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5) Husqvarna FC 450

The first thing I felt when seated in the Husky was how low it sat, which is how I tend to like in my bike set up. The bike rolled through corner entry, mid-corner, and corner-exit very easily due to the lower chassis yet was unpredictable and jumped around through high-speed chop and deceleration. The powerplant was slightly underwhelming and seemed to flatten out in the top quicker than its competitors. The bike also had a noticeable engine vibration which was evident in the pits but not a problem on the track. The reason I put the Husquvarna lower on the list was not that it is a bad bike, but because it just didn’t feel as competitive on a racetrack than the others. 

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Justin McMurrich

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Age: 46
Height: 5’ 10”
Weight: 210 lb
Class: Vet-Pro

  1. Honda CRF450R
  2. KTM 450 SX-F
  3. Kawasaki KX450
  4. Yamaha YZ450F
  5. Husqvarna FC 450


1) Honda CRF450R

For starters, I really liked Honda’s new, lean chassis. The new ergonomics allowed for smooth movements in any track scenario. Once the suspension was reasonably set, it allowed me to jump and corner the bike with ease. As for the engine, the motor has a broad powerful power band. The hydraulic clutch felt good and did not fade one bit. One thing I noticed was the Honda busy feel at speed. All in all, the 2021 CRF 450 is a lean, powerful bike with a long motor and is fun to ride.

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2) KTM 450 SX-F

Second on my list was the KTM 450. This bike has the complete package. It has a very comfortable riding compartment, which is extremely easy to ride. The suspension is very balanced, enabling it to be highly tractable. In regards to the engine, the KTM has a long, useable, and predictable powerband. With the addition of brand new forks, it may take some time to adjust them.

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3) Kawasaki KX450

Next on the list is Kawasaki’s KX450F with a new clutch and fatty handlebars. The package from 2020 was so polished, only a  few fine refinements were needed. One of those adjustments being a new hydraulic clutch. The abuse this clutch can take is surprising. Kawasaki put the correct components in this clutch basket, enabling it to work to perfection. As usual, the KX450F is very stable at speed and it corners as well. While riding the bike this week, I did have issues with the rear brake fading. Overall, a very powerful, rider-friendly package.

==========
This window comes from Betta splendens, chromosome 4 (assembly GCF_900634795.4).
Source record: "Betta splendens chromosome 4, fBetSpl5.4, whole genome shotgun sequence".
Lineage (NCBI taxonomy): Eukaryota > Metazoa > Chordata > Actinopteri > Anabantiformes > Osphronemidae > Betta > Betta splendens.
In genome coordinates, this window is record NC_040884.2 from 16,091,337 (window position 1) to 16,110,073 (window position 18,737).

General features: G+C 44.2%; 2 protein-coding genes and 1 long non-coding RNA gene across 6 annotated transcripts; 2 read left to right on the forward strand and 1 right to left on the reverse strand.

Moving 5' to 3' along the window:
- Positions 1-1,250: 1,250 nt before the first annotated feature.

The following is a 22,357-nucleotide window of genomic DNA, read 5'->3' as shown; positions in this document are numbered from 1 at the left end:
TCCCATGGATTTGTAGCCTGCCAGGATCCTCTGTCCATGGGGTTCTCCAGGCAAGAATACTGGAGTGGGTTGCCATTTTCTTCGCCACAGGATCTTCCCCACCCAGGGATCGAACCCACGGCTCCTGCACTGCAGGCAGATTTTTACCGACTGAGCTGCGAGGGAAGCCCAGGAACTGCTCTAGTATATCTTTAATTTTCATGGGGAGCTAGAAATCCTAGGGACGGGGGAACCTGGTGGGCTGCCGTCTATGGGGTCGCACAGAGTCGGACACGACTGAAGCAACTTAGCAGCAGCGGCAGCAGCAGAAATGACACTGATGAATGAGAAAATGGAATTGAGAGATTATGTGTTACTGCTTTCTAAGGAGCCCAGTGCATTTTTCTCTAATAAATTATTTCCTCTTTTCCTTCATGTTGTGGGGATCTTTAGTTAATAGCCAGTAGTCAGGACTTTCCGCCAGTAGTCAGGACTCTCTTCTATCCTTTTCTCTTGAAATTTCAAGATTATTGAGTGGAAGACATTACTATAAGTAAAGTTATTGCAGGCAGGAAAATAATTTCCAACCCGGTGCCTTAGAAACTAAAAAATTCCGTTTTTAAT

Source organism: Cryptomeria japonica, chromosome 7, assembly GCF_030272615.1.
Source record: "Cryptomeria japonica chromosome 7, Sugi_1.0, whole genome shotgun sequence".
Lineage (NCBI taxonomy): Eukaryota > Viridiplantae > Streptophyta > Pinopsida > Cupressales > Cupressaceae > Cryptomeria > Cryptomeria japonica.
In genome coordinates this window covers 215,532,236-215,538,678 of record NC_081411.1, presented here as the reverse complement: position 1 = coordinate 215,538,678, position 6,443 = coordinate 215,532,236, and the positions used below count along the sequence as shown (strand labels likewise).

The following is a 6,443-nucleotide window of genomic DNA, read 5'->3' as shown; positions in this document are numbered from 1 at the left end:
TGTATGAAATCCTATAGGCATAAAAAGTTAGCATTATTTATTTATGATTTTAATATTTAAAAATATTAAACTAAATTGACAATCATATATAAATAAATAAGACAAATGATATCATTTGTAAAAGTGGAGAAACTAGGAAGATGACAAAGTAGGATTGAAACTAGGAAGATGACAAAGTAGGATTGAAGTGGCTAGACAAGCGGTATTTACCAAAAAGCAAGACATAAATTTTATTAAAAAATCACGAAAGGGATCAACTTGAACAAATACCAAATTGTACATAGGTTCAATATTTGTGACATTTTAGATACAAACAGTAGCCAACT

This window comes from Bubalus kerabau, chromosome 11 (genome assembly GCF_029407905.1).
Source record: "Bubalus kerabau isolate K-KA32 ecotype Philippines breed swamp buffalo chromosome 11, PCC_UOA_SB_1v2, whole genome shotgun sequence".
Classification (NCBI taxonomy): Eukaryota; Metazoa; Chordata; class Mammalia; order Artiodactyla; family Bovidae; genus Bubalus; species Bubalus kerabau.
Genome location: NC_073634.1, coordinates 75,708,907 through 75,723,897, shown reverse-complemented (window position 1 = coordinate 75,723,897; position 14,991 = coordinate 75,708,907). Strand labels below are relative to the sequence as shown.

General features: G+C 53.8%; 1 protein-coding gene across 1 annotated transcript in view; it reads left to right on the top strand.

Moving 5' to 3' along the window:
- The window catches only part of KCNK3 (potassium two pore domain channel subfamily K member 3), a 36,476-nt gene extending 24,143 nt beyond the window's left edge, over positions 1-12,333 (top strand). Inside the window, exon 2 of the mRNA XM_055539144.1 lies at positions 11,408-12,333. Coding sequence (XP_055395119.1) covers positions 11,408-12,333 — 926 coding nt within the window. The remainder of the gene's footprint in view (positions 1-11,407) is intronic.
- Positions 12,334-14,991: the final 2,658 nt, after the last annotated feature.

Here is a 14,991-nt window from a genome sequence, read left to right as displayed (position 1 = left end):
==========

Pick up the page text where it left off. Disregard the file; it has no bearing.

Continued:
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4) Yamaha YZ450F

To begin with, the rider compartment may seem a little odd. The seat and tank are wide and made me feel as if I was doing the splits. This results in an unusual riding compartment. Keeping that in mind, the Yamaha YZ450F has the most balanced, well-sprung suspension of 2021. In terms of the engine, it has an explosively powerful mid-range. As a result, the top end is sacrificed. In the proper riding conditions, this bike will feel unbeatable.

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5) Husqvarna’s FC 450

In my opinion, the Husqvarna should no longer be referred to as a white KTM. The similarities between the two are few and far between. First, the Husky sits quite a bit lower, the wheelbase is shorter, and the handlebars are narrower. Due to these changes, I felt as if I was sitting in the bike, instead of on it. I had problems trying to keep the suspension balanced, especially in the corners. Husqvarna’s FC 450 has very useable power, unfortunately, there was noticeable engine vibration through the pegs, and it is not the fastest 450 of 2021. In closing, all of these bikes have the ability to be competitive. Some may need more attention than others, but the same results are attainable on each. 

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Daron Rahlves

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Age: 47
Height: 5' 9"
Weigh: 173 lb
Class: Expert/A

  1. KTM 450 SX-F
  2. Kawasaki KX450
  3. Yamaha YZ450F
  4. Honda CRF450R
  5. Husqvarna FC 450

1) KTM 450 SX-F